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Can Twistweight be Too High?

I was watching Episode 42 of the Pickleball Effect podcast while assembling SW1s today, and Braydon asked if it was possible for twistweight to be too high. He went on to mention that he felt that a high twistweight slowed down the acceleration of his backhand flick. I’m a bit surprised that he was able to notice it, but that is an expected effect of higher twistweight.

Consider mass added at the 4 and 8 o’clock positions of a paddle and reference the sketch below. The effect of that mass (m) on swingweight is m·a². For example, if adding 6 g (3 g per side), and a is 18 cm, then the swingweight will increase by (0.006 kg)·(18 cm)² = 1.944 kg·cm². The effect of that mass on twistweight is m·b², so if b is 9.5 cm, the twistweight will increase by (0.006 kg)·(9.5 cm)² = 0.542 kg·cm².

There is a third axis about which moment of inertia is interesting. This has conventionally been called spinweight, and it’s measured about an axis 90 degrees from the swingweight axis. In the sketch above, it would be about an axis coming out of the screen through the vertex a-c. It’s also the axis you’d get by installing a paddle into a swingweight machine with the paddle face parallel to the ground (more on that after the break). The effect of the added mass on spinweight is m·c². Length c is √(a² + b²) = 20.35 cm, so the added spinweight is (0.006 kg)·(20.35 cm)² = 2.485 kg·cm².

Note that the sum of the added swingweight and twistweight is equal to the added spinweight: 1.944 + 0.542 = 2.486 kg·cm². This will always be the case, assuming a paddle is approximately planar, and is described by the perpendicular axis theorem.

Back to Braydon’s backhand flick, there’s a large component of acceleration about the spinweight axis for this shot. Given two paddles, with everything equal except that one has a twistweight of 6.0 kg·cm² and the other has a twistweight of 7.0 kg·cm², the second paddle will have a spinweight that is 1.0 kg·cm² higher. The difference is there, but it’s small.

I wanted to add a bit more about measuring swingweight and spinweight in the real world. Theoretically, you could measure both swingweight and spinweight with the SW1. Practically, for paddles, the results are a bit misleading, as the effect of air resistance is very significant in the swingweight orientation. For example, my current main paddle has a swingweight of 114.3 kg·cm² and a twistweight of 7.5 kg·cm², but the spinweight measures 117.7 kg·cm². That’s lower than the expected result of 114.3 + 7.5 = 121.8 kg·cm², but that’s because the swingweight measurement is inflated due to the effect of air resistance. To minimize the effect of air resistance on swingweight, you could measure spinweight and subtract twistweight. In my case, that gives a result of 110.2 kg·cm². Of course, that’s only useful if comparing to paddles measured similarly.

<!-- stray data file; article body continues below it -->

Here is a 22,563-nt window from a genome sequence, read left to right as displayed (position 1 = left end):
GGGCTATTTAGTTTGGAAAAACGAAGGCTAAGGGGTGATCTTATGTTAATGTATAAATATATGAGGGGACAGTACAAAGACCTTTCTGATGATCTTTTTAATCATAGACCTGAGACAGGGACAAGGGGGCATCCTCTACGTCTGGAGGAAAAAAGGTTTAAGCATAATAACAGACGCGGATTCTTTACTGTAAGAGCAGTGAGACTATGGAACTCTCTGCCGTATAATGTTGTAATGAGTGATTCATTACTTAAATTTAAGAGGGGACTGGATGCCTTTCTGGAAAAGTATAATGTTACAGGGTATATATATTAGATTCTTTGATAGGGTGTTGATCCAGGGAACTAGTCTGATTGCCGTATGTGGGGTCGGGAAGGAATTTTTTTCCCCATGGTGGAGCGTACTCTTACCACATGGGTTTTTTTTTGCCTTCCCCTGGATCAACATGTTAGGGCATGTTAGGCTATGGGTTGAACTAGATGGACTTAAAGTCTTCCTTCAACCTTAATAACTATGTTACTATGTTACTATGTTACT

If you’re interested, I have a bit more about the relationship between swingweight, twistweight, and spinweight for tennis racquets in the post Racket Twistweight from Spinweight and Swingweight.

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New SW1 App Features in Open Beta

I recently improved the calibration process in the Briffidi SW1 app. I also added saved tare values to make switching between adapters easier. These features are available to try now in open beta versions of the apps. Install the appropriate app by following one of these links: iPhone Open Beta or Android Open Beta.

Calibration Process

The calibration process for the Briffidi SW1 is confusing to many users. It’s unintuitive and was heavily influenced by the required app development effort. In my defense, I didn’t know if I’d sell many SW1s, and there were many other things to do to release a product. It worked.

Recently, I spent some time figuring out a more intuitive calibration process. Instead of creating measurement groups and taking specific measurements in each group, the calibration measurements are taken directly from the Calibrate tab in the app. There are sections for each configuration of the calibration rod, and each section incudes a dedicated Measure button and a dedicated measurement group.

When there is at least one measurement in each calibration group (I recommend at least two measurements of each), the Calibrate button will become active. After the Calibrate button is tapped, the Calibration Results below will update, and a confirmation will be displayed. If the calibration results are outside of normal ranges, the confirmation will indicate that, the abnormal result will be highlighted in red, and possible solutions will be displayed below. For example, users commonly extend only three of the four internal sections of the extendable calibration rod. When this happens, the Spring Constant result will be abnormally high. The results and confirmation display as shown below.